The Flathead County Commission at its May 11 meeting voted to move forward with a last-minute application for funding through the Montana Federal Lands Access Program (FLAP) to make improvements along sections of Belton Stage and Blankenship roads between Coram and West Glacier.
Flathead County Public Works Director Dave Prunty put forth the project, which had an application deadline of May 15, after recently finding a matching federal partner in Glacier National Park, which gives the county asphalt millings that come from annual maintenance along Going-to-the-Sun Road.
The project is the smallest FLAP request the county has put forward in recent years, coming to an estimated total of $528,550. The county’s matching portion, which is required by FLAP, would be just under $71,000.
The maintenance work would consist of three sections along Blankenship and Belton Stage roads.
Blankenship Road will be finished off with millings along 0.8 miles from its intersection with Belton Stage, as will Belton Stage for about a mile south to the highway and along another nearly mile-long stretch to the north between sections of pavement.
Prunty said the main job would be to lay down the millings with some minor drainage improvements, road shaping and signing improvements.
“We’re hopeful that this job could go next year. With FLAP involved, it’s hard to say that will occur; it could be a year or two later,” Prunty said. “But we put in the application we’d like to see this completed before 2024.”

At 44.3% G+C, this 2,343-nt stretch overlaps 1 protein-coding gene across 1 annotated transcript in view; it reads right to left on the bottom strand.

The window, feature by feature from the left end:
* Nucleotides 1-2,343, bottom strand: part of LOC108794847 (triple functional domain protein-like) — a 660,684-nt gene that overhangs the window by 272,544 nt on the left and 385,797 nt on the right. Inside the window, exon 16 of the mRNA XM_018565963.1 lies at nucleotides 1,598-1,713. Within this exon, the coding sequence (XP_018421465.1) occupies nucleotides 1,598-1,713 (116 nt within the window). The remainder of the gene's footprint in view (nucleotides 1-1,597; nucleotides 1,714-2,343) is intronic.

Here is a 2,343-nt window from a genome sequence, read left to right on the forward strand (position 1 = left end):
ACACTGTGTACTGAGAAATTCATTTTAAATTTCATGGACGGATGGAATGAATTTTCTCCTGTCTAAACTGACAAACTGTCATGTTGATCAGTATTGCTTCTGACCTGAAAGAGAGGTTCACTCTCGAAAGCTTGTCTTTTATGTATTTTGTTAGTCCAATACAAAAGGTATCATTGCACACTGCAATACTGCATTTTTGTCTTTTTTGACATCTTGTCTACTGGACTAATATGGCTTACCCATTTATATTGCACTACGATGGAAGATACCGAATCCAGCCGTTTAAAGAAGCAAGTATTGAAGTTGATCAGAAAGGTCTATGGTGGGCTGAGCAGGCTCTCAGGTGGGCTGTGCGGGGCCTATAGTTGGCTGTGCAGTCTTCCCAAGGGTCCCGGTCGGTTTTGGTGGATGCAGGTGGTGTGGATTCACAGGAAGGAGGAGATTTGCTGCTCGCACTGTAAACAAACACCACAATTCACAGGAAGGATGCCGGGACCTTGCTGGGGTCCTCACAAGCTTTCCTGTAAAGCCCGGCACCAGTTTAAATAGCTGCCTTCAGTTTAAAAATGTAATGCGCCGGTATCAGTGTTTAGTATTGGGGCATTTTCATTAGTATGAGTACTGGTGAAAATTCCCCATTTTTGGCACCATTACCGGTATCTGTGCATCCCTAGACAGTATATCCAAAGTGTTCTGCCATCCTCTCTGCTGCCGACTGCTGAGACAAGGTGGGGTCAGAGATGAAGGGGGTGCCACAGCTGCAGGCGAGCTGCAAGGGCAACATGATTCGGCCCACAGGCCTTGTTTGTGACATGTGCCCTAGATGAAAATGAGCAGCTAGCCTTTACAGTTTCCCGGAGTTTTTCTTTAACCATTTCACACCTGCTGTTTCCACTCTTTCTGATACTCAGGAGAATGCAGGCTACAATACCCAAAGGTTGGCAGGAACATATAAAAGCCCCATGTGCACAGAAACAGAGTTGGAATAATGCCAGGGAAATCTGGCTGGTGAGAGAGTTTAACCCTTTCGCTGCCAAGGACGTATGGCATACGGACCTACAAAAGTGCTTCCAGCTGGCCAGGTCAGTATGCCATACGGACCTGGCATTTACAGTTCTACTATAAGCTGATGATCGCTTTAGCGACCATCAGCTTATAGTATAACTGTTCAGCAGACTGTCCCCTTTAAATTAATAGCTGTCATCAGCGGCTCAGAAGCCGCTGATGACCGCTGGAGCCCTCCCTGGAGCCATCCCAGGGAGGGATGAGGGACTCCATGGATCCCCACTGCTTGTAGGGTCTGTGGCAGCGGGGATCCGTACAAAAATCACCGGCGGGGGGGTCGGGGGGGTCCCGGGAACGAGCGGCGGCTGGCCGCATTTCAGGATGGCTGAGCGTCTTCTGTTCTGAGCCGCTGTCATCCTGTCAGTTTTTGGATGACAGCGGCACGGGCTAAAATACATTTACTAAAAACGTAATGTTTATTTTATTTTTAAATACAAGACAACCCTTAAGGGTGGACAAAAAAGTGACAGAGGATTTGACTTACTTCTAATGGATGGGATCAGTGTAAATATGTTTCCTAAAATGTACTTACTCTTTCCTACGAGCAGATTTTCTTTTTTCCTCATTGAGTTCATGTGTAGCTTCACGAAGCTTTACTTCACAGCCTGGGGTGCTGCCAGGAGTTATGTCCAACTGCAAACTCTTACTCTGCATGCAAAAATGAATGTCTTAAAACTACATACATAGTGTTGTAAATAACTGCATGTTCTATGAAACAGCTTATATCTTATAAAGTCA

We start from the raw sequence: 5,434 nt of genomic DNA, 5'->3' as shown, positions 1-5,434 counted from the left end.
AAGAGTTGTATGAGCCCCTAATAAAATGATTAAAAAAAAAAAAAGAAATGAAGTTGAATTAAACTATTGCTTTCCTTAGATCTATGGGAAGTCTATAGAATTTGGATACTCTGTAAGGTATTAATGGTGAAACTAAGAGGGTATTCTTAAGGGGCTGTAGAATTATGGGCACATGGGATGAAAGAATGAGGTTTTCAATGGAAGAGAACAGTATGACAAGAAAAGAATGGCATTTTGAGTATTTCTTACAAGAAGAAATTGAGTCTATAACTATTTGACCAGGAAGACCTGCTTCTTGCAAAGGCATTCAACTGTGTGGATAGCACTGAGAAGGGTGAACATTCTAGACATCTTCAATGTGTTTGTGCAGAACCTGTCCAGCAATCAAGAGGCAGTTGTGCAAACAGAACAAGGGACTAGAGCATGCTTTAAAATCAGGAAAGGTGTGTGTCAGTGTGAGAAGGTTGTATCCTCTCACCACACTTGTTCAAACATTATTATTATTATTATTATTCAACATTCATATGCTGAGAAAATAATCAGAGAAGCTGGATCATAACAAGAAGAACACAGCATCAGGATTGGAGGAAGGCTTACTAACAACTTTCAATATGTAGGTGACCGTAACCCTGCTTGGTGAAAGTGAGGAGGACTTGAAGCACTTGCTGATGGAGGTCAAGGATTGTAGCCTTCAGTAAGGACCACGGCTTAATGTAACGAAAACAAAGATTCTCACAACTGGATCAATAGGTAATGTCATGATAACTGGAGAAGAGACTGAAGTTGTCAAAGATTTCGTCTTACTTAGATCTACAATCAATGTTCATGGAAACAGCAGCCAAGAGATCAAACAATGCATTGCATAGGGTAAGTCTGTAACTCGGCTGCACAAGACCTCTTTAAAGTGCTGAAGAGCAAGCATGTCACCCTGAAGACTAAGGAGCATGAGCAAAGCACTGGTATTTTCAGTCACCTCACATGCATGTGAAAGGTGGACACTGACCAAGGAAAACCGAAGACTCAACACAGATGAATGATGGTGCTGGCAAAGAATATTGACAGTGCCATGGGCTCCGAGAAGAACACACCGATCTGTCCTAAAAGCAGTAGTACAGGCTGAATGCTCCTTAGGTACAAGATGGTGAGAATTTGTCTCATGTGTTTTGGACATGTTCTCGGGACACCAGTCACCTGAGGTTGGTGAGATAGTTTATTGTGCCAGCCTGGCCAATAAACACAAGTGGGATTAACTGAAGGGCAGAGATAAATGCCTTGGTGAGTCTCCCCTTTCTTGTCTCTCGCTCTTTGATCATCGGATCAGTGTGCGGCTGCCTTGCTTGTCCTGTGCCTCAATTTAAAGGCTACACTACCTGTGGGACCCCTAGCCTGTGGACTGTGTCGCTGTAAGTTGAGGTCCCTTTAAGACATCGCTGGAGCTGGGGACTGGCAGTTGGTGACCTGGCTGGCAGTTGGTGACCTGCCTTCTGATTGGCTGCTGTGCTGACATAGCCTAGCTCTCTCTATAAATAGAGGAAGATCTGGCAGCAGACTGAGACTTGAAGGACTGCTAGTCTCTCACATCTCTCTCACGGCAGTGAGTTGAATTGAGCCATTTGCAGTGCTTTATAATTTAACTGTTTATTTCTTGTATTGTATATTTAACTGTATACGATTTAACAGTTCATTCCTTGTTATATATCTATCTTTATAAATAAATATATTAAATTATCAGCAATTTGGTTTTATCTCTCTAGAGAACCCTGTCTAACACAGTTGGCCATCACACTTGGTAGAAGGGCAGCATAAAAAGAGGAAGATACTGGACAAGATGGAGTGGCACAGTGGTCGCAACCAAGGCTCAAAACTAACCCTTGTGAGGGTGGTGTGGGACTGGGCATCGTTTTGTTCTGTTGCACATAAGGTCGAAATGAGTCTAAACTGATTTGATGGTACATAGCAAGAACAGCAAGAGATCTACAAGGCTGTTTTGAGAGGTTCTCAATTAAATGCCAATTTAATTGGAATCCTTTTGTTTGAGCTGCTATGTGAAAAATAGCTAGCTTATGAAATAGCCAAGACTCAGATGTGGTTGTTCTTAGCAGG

Flathead County has been involved in another FLAP project to make improvements along sections of North Fork Road. The initial application process began in 2016, but the project has since experienced multiple delays.
The Blankenship-Belton Stage project has received support from Rob Davies, the Hungry Horse district ranger, as well as Flathead National Forest Supervisor Kurt Steele.
“It’s a really good project,” Prunty said. “This will tie up the whole network coming from West Glacier to North Fork (Road) where this road gets beat up by a lot of tourists, rafters and locals too in the summertime.”
The commissioners also unanimously voted to increase the solid waste disposal fees for tree stumps from $31.05 per ton to $90.
Prunty said this fee more accurately covers the Solid Waste Management District’s cost of handling and disposing of tree stumps.
“We see trucks, dump trucks with 20 tons of stumps on them, and we’re not built to handle that type of material coming in,” Prunty said. “Whether we grind them, whether we send them to the landfill or, less likely, burn them … we’re getting a rate established that is commensurable with what we feel it takes to process these things.”
The fee increase will go into effect July 1, after a 30-day comment period for county residents.
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